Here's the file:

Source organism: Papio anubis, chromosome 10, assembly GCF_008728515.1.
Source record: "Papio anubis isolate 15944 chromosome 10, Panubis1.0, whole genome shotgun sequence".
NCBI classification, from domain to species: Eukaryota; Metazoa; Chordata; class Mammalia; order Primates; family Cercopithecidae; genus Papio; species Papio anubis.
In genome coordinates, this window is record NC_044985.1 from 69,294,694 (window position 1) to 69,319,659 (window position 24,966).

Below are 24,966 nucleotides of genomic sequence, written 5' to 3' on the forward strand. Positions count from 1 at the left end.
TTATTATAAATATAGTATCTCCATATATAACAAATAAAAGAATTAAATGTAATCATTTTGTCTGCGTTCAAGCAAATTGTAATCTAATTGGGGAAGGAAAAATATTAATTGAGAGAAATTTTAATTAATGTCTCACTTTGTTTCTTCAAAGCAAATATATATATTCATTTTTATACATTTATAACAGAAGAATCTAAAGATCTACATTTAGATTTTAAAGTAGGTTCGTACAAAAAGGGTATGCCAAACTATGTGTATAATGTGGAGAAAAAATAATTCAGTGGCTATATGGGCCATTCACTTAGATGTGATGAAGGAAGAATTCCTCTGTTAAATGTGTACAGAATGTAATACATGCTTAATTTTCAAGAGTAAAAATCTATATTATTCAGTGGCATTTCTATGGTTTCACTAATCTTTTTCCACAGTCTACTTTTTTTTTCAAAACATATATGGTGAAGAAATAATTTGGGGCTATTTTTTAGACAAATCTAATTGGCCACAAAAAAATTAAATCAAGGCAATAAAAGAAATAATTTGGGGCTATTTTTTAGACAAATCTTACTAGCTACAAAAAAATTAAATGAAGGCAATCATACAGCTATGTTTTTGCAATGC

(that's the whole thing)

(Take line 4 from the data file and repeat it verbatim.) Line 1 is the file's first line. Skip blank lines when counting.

In genome coordinates, this window is record NC_044985.1 from 69,294,694 (window position 1) to 69,319,659 (window position 24,966).